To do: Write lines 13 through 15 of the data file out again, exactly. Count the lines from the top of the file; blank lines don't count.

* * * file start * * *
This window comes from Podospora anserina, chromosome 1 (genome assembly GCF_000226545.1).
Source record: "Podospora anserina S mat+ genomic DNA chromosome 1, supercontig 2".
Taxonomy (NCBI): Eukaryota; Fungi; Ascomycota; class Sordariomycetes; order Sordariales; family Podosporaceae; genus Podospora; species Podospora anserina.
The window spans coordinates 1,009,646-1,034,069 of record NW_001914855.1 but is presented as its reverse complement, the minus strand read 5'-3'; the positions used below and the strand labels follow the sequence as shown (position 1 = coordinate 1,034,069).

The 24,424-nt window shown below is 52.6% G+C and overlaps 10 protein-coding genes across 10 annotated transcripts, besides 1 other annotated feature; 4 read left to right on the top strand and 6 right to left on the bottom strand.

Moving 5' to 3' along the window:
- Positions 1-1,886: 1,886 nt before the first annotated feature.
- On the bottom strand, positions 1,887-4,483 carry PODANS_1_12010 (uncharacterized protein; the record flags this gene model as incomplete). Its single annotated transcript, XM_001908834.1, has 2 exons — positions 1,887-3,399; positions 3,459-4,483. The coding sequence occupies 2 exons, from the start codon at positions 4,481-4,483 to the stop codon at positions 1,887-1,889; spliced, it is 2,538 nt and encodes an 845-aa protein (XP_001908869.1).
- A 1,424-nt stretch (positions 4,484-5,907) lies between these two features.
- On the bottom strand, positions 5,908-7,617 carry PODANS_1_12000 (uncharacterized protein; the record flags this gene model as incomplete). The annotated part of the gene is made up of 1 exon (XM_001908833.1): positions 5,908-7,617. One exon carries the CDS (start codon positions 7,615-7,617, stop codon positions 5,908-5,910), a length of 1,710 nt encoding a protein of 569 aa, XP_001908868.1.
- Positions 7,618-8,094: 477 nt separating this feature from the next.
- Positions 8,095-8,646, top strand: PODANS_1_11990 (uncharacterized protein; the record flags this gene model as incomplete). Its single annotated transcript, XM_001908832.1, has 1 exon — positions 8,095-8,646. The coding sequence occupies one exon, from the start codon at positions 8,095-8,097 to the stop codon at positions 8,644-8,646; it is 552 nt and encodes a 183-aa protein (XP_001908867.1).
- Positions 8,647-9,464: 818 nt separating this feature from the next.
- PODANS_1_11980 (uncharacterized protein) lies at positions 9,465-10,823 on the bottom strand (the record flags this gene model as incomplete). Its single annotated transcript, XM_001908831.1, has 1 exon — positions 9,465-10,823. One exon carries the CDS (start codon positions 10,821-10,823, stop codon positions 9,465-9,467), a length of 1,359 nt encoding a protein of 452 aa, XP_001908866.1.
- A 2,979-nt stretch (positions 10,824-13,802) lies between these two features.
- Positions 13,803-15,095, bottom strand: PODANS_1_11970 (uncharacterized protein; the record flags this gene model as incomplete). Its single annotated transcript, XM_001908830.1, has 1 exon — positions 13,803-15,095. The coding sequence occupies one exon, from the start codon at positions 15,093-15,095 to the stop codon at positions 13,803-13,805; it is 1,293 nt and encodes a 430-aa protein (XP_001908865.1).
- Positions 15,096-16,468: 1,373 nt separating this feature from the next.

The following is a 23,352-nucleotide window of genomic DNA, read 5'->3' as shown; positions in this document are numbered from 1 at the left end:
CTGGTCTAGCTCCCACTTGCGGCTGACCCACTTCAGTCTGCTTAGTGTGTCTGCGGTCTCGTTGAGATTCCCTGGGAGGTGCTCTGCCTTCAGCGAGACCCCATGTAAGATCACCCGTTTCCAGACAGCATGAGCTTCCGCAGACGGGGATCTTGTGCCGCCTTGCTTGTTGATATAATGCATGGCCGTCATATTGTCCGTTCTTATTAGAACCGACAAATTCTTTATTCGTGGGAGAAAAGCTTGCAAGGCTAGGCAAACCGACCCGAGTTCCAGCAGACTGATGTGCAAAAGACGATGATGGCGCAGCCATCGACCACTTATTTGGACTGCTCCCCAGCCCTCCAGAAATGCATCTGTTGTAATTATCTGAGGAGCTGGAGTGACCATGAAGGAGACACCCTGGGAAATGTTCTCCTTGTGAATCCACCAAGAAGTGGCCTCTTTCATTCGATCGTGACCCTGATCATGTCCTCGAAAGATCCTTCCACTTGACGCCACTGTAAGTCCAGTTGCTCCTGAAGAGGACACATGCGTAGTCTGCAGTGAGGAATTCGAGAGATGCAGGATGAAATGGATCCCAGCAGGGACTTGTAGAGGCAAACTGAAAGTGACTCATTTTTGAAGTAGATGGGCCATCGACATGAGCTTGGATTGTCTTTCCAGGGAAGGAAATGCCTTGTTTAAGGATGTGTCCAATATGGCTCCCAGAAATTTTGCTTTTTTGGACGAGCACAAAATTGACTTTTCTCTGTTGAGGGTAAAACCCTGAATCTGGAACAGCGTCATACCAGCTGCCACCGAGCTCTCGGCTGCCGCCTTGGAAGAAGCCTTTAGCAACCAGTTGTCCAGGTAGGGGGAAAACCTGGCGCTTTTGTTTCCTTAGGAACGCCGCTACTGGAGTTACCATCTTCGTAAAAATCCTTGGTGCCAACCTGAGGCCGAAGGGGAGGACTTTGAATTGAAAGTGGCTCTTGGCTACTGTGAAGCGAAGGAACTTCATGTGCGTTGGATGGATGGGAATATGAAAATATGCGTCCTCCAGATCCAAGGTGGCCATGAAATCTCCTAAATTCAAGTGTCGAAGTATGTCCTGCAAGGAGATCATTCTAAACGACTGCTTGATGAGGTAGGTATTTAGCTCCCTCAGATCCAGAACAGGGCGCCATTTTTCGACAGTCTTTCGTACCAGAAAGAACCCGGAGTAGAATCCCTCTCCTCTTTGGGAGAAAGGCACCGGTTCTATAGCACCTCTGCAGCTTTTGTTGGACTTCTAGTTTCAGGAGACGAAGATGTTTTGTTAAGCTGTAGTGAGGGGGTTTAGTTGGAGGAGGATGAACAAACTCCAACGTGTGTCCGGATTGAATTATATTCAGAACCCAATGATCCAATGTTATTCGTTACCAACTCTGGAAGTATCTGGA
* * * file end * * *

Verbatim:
- Positions 8,647-9,464: 818 nt separating this feature from the next.
- PODANS_1_11980 (uncharacterized protein) lies at positions 9,465-10,823 on the bottom strand (the record flags this gene model as incomplete). Its single annotated transcript, XM_001908831.1, has 1 exon — positions 9,465-10,823. One exon carries the CDS (start codon positions 10,821-10,823, stop codon positions 9,465-9,467), a length of 1,359 nt encoding a protein of 452 aa, XP_001908866.1.
- A 2,979-nt stretch (positions 10,824-13,802) lies between these two features.